It is an odd artifact of history that private markets have zero liquidity, public markets have hyper-liquidity, and there is nothing in between. This illiquidity in private markets has created three problems.
Employees live poorer
Startup employees take lower salaries in exchange for equity. Today, the only path to liquidity is IPO or acquisition for which 99% of startup employees never see. For the overwhelming majority of startup employees, the equity lottery ticket is never redeemed and their paper wealth never converts to real wealth.
For the lucky few employees to work for a company on the path to IPO, it can take so long (sometimes a decade or more), that pay cuts for equity are not worth it. Founders and venture investors don’t have this problem. Founders often negotiate personal liquidity into their financing rounds and investors are paid a generous 2% in annual fees for the lifetime of their fund. It is only employees that have to sacrifice for their lottery ticket.
Seed capital is more expensive
Early stage capital is expensive partly because of principal risk — investors are likely to lose their investment because most startups go to zero. But it is also expensive because of duration risk — the winners can take a decade or more to achieve liquidity. Angel and seed investors tie up their money for years before they get it back. When the alternative to private market investing is public market investing, where money can be invested and returned within seconds, the number of investors who willingly lockup capital for years in early stage startups is small. That’s why they are called angel investors. Only an angel would do it.
A more efficient capital market would be one with shorter duration. Imagine seed investors who could invest in the earliest stages of a pre-revenue startup, and then after the company finds product-market-fit and starts scaling, they can sell their stake to growth investors, and recycle that cash back into early stage pre-revenue companies, they could specialize in what they do best which is early stage investing.
They would only have to hold positions for 2–3 years, instead of ten, and could recycle their cash back into early stage startups. That would reduce the duration risk for seed investors, increase the supply of capital (I would do more angel investing if I didn’t have to hold for ten years), and reduce the cost of capital for entrepreneurs.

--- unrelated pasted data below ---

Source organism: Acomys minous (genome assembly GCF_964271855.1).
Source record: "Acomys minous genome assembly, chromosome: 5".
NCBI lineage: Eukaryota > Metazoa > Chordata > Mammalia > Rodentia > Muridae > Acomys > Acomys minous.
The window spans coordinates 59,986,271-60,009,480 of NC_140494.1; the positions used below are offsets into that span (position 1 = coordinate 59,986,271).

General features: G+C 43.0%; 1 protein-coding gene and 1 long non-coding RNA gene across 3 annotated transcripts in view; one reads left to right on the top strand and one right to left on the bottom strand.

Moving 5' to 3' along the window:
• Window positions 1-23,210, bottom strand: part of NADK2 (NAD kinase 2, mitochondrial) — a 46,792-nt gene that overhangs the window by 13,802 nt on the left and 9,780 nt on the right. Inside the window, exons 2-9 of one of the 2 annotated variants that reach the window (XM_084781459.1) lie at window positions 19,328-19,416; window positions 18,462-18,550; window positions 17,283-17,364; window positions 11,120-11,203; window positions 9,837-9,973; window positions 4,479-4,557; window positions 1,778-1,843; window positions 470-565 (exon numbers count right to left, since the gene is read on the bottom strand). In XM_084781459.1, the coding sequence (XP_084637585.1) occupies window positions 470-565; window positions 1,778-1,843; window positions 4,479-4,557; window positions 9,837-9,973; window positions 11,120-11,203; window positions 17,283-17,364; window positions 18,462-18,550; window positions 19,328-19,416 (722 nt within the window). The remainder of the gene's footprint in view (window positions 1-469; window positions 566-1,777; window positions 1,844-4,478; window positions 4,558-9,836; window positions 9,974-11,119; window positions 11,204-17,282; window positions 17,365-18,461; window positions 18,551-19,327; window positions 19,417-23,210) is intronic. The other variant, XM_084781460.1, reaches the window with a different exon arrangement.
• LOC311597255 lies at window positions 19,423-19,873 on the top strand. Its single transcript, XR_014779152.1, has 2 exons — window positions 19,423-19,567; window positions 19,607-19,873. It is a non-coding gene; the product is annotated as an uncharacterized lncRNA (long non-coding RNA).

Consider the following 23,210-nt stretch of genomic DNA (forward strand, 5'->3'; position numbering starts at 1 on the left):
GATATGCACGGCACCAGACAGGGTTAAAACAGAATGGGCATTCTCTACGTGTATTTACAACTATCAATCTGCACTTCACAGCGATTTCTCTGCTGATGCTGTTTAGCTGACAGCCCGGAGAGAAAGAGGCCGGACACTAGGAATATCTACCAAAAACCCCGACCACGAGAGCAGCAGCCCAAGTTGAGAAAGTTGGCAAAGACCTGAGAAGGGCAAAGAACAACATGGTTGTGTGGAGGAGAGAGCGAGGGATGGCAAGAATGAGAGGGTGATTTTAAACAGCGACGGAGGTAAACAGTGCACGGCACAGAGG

Late stage private companies lose talent to public companies
Late stage startups are in a talent trap. They are no longer recruiting risk-taking employees who want to join an early startup for its potential. Instead they are competing with public companies. For employees choosing between a public company or a private one, the late stage private company is the worst of both worlds. They no longer have the growth potential of early stage private companies, but they don’t have the liquidity of public companies either.
If private companies could offer cash, stock, and liquidity, they would win the talent wars with public companies because they could offer the best of both worlds — private company growth curves with public-like liquidity. That lottery ticket startup employees sacrificed for will finally turn from paper wealth to real wealth.
That is why we built CartaX, our private stock exchange. CartaX is different from secondary marketplaces in that it is a listing venue akin to NYSE or Nasdaq. That means the issuer is our customer and we build a market for that issuer’s stock with those issuer’s rules. It also means that all issuers will have to meet our listing requirements.
Carta will be the first issuer listing on CartaX in January 2021. We will announce the next cohort of issuers after the first listing.
For Carta employees, and employees of our first cohort of listed companies, liquidity is coming.
Listing positions are booked by companies through March of 2021, but if you would like to list on CartaX contact email@example.com.